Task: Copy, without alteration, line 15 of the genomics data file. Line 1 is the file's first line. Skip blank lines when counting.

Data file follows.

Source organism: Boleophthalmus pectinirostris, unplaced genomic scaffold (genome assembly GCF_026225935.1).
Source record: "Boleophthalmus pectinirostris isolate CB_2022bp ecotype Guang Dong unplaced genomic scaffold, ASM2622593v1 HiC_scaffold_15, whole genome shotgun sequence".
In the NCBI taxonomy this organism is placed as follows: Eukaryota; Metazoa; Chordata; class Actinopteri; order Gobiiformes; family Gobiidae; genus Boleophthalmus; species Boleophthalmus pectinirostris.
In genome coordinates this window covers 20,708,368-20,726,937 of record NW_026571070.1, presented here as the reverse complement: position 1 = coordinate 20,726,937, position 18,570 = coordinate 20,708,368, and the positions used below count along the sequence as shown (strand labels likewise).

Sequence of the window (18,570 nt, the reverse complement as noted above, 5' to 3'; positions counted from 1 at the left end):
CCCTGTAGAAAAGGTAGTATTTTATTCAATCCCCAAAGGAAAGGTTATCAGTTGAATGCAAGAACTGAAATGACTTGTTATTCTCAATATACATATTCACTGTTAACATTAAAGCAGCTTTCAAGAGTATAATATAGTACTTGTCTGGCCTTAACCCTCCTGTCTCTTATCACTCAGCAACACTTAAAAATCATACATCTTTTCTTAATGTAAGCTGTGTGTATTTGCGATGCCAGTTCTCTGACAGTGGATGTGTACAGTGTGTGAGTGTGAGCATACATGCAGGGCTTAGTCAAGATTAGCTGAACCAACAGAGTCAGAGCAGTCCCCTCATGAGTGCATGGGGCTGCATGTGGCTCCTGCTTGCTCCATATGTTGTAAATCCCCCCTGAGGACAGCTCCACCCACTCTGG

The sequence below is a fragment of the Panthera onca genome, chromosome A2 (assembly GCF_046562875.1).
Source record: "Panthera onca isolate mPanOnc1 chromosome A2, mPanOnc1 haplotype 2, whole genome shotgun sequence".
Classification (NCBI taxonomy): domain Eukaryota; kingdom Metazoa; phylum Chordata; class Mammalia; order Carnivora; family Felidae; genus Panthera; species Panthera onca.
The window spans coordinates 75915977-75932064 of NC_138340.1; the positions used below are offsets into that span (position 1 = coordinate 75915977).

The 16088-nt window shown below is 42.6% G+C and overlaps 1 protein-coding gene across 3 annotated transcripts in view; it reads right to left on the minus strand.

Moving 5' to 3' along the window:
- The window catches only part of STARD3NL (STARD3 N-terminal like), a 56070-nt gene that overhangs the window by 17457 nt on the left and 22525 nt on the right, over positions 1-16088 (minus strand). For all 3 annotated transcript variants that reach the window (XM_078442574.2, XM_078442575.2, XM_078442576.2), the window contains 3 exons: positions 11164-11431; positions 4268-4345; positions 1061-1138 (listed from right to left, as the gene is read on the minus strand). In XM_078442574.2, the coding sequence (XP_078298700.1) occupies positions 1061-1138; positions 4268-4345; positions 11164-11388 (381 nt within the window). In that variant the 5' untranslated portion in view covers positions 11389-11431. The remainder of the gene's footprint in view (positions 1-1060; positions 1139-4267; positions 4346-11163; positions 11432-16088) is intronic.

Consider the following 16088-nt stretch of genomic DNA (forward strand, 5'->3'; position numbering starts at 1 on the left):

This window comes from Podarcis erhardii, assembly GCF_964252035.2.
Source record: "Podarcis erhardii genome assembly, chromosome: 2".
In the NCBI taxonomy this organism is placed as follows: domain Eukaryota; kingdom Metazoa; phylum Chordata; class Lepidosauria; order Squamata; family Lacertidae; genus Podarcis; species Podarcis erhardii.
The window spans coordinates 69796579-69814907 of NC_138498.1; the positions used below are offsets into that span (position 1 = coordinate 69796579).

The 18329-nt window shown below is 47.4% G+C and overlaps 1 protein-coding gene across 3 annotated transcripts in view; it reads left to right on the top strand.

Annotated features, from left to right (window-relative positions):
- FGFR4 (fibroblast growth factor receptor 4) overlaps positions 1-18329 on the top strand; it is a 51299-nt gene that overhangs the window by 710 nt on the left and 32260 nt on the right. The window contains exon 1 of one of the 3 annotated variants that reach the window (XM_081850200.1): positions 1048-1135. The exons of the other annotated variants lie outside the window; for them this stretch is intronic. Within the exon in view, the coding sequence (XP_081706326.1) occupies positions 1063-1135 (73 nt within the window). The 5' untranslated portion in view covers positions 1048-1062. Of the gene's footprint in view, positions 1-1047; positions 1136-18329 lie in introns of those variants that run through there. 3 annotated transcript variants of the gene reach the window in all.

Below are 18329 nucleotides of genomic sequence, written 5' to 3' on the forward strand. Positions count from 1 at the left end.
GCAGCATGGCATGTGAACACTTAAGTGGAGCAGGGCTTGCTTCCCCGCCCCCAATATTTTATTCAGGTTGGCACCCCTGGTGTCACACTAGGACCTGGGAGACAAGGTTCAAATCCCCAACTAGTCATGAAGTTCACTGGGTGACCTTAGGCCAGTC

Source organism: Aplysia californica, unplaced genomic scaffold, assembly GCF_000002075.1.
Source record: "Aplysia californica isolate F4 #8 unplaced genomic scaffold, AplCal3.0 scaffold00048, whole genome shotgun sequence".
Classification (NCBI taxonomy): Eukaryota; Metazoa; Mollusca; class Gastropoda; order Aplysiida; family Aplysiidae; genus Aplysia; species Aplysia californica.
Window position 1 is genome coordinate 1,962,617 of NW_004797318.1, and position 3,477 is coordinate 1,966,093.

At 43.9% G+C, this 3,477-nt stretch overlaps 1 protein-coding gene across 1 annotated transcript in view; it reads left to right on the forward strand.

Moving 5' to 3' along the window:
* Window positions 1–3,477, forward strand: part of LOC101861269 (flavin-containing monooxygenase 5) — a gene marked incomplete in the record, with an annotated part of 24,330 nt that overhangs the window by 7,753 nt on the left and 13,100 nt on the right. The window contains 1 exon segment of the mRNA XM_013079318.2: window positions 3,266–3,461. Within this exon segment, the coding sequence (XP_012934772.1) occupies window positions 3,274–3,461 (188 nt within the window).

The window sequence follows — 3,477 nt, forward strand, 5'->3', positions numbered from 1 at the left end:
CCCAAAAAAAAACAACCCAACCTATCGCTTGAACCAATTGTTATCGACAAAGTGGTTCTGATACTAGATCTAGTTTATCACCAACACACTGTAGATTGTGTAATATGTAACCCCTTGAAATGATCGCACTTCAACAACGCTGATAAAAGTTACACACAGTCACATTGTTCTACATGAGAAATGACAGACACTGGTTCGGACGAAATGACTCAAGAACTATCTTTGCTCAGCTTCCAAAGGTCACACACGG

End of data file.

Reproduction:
This window comes from Podarcis erhardii, assembly GCF_964252035.2.